Today the Church celebrates the great feast of Pentecost, which commemorates the coming of the Holy Spirit upon the Church. Pentecost is all about the presence of the Holy Spirit in the Church. This presence is the chief source of continuity between Jesus and his Church. The early followers of Jesus expected the second coming of Jesus to happen shortly after the resurrection. When the interim grew longer and longer and the authoritative eyewitnesses of Jesus were dying off, the Holy Spirit assured the young Church of the abiding and authentic presence of the Risen Lord.
One of the observable proofs of this powerful presence of the Spirit in the Church was the remarkable, radical transformation that had occurred among he followers of Jesus. When Jesus was arrested, they all took off in fear and hid in a room. They were scared to death and seemingly useless when Jesus left them. Yet, a few weeks later, these same people were boldly preaching about the crucified and risen Savior to the same people they had feared and run from earlier. They were afraid no longer. They were now ready to die for Jesus and, in fact, all but John finally did so.
What was it that caused such a radical change in them? Some said it was too much new wine! Others concocted other reasons for the miraculous change. St.Luke, however, in his Gospel, makes it very clear that it was the Spirit that caused this change. This same Holy Spirit is required for any radical, complete change in us. If we are unaware of this, we are not going to do much changing. The 12 Steps of the Alcoholics Anonymous Program realized this truth quickly in the Second Step: Came to believe that a Power Greater than ourselves could restore us to sanity.
Francis of Assisi finally realized this in his words to Jesus during the Apulia experience: Lord, what is it you want me to do? If you would like to stop smoking, drinking too much, eating too much, gambling too much, using bad language too much or whatever it is you would like to change and have not been able to do so, you have been putting the Holy Spirit on the back burner.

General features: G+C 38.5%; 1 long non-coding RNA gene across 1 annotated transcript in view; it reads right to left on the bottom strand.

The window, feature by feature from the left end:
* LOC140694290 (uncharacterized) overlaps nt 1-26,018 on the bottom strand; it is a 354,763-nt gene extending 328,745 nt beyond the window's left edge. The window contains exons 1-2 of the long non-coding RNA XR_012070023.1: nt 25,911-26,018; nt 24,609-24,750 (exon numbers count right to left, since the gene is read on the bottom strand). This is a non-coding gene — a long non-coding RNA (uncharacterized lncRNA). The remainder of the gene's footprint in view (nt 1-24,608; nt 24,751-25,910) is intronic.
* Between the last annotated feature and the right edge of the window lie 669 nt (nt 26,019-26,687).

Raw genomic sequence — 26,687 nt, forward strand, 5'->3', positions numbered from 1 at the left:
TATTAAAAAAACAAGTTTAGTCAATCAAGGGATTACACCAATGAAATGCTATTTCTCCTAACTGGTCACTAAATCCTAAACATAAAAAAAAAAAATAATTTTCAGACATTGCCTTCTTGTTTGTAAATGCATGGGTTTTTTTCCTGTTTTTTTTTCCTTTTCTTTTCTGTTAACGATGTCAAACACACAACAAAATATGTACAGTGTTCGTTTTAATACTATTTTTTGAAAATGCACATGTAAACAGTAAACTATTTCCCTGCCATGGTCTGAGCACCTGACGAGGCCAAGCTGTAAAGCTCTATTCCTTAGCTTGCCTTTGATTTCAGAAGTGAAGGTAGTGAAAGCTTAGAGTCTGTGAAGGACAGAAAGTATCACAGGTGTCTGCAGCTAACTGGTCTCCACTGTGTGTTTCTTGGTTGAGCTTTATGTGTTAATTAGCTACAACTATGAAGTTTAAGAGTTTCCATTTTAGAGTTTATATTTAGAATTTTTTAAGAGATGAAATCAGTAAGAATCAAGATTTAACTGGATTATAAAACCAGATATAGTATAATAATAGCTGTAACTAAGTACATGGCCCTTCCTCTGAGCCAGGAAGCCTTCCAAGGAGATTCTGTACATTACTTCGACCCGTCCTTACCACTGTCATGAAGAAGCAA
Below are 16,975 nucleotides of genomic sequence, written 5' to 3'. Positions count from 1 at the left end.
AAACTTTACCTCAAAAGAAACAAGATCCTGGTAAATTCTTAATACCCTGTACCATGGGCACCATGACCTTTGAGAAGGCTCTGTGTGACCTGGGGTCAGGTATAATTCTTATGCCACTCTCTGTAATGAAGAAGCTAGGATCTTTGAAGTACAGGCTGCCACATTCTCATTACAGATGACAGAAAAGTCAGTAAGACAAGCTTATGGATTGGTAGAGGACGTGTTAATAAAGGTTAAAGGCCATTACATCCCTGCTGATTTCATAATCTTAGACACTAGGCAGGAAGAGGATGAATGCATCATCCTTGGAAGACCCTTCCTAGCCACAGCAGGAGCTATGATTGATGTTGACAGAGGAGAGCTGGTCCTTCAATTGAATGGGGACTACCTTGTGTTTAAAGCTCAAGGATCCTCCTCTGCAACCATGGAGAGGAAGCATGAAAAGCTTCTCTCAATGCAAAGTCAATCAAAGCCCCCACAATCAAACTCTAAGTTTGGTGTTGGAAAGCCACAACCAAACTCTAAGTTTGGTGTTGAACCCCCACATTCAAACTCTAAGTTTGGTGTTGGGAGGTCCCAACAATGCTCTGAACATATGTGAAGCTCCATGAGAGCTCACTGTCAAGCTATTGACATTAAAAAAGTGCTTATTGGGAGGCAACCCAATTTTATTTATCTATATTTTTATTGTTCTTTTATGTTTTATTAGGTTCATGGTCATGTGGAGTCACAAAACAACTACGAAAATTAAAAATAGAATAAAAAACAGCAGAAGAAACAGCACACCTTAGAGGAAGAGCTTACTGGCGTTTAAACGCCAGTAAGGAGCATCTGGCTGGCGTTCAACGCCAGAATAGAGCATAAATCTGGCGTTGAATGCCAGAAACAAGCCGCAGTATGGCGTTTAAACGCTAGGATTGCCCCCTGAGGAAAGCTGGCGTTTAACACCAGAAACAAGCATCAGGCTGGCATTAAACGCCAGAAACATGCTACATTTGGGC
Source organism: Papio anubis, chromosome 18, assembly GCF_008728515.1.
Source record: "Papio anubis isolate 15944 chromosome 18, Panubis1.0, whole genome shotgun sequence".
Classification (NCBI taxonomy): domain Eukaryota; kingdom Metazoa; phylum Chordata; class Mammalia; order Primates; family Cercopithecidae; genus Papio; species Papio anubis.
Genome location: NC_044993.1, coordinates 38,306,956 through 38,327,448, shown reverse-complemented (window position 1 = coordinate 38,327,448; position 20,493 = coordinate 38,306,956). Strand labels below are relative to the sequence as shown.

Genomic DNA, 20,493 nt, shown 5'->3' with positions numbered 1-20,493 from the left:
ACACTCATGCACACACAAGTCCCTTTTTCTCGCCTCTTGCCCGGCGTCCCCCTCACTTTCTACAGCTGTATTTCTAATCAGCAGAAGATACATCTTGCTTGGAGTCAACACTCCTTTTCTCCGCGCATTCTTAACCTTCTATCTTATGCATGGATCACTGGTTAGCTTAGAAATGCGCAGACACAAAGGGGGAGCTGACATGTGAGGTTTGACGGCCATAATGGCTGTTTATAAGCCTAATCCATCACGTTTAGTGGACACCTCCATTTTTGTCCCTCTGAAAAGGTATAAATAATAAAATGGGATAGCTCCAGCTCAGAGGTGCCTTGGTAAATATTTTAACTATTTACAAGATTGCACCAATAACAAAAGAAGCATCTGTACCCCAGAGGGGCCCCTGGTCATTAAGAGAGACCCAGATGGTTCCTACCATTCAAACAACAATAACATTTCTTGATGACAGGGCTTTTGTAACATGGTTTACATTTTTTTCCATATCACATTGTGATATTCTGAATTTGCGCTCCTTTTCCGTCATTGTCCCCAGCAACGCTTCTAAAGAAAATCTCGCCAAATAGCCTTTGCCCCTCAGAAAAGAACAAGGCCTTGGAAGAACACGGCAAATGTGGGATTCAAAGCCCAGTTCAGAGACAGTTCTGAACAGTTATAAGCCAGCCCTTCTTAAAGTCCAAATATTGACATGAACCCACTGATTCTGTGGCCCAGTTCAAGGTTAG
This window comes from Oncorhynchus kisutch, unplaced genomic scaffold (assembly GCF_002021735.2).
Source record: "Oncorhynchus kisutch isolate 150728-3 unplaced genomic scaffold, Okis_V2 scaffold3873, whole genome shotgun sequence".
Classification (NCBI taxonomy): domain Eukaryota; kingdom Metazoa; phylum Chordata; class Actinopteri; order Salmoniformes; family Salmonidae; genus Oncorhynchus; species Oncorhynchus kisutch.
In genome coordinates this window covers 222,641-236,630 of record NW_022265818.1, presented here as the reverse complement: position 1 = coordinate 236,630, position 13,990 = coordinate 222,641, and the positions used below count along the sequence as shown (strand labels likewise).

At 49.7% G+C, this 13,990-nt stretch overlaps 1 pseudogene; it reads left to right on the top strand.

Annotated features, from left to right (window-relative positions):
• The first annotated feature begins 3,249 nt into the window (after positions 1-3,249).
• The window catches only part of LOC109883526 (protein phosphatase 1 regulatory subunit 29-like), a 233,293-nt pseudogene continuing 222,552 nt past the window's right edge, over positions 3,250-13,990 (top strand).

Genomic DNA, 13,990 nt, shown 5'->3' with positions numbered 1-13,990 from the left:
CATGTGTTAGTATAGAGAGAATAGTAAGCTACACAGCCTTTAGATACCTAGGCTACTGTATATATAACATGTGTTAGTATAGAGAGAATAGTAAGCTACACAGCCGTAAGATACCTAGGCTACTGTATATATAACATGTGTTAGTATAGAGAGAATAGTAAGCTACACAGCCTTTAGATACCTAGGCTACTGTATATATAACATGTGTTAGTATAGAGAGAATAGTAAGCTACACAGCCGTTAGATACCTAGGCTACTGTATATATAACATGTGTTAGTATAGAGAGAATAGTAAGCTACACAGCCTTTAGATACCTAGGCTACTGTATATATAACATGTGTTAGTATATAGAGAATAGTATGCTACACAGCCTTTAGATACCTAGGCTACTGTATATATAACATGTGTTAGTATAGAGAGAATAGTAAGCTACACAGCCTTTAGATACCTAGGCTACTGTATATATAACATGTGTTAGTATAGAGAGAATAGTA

There are two basic requirements for making radical changes in ourselves: first, we must be entirely ready to change, and secondly, we must humbly ask the Holy Spirit to remove the character defect. Note that it is the Holy Spirit that removes the defect, not us. We call this change a spiritual awakening, a personality change. This is how I got relief from the defects of drinking too much and smoking; I was ready to have them removed, and I humbly asked the Holy Spirit to remove them and he did.
So you see, the Holy Spirit is not pie in the sky. He is a vital, necessary force in our world. The gift of the Holy Spirit by Jesus to his people on Pentecost should not be regarded as a single, unique incident, relegated to a particular time, place, or group of people. Rather, the gift of the Spirit is a never-ending, continuous gift relevant yet today and for all time.
MONDAY of the 8th Week in Ordinary Time
The great feast of Pentecost that was celebrated yesterday has no octave. On this Monday following Pentecost Sunday, we return immediately to Ordinary Time, the eighth week of the Liturgical Year. Today, in the United States, is also Memorial Day.